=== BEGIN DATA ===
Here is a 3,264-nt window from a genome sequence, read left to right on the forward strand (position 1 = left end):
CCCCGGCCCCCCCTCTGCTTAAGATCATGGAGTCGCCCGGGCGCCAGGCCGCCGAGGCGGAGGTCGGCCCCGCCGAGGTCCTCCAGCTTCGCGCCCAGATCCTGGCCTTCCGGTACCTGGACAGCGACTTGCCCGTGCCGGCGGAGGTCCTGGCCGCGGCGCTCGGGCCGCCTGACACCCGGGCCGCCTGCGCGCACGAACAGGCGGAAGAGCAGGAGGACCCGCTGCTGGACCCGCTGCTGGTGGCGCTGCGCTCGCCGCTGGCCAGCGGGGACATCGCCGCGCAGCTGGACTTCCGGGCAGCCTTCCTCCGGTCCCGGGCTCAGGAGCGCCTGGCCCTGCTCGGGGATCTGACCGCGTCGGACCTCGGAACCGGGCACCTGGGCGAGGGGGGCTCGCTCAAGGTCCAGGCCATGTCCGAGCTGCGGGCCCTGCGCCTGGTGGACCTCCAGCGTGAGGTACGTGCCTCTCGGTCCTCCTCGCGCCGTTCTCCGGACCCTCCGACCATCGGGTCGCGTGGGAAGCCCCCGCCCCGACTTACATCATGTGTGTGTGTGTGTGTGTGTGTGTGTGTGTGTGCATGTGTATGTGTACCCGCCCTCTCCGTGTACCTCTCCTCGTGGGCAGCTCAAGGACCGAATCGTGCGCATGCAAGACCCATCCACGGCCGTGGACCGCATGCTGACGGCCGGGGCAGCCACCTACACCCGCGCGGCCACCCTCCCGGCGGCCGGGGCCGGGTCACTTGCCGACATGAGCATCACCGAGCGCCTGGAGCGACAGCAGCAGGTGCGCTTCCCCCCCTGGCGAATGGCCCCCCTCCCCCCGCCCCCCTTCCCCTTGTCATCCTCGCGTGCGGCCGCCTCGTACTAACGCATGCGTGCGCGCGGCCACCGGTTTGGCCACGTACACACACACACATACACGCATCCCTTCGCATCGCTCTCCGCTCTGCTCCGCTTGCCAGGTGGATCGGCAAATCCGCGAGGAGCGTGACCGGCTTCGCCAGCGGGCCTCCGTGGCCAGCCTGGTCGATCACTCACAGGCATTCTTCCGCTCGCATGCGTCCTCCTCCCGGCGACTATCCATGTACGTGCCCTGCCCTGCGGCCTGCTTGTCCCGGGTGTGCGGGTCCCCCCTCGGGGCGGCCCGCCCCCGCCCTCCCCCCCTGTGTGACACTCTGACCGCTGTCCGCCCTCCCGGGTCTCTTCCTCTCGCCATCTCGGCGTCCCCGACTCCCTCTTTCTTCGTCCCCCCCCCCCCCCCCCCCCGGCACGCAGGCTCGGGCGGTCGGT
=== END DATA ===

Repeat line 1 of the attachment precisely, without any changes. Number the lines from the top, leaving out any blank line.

Here is a 3,264-nt window from a genome sequence, read left to right on the forward strand (position 1 = left end):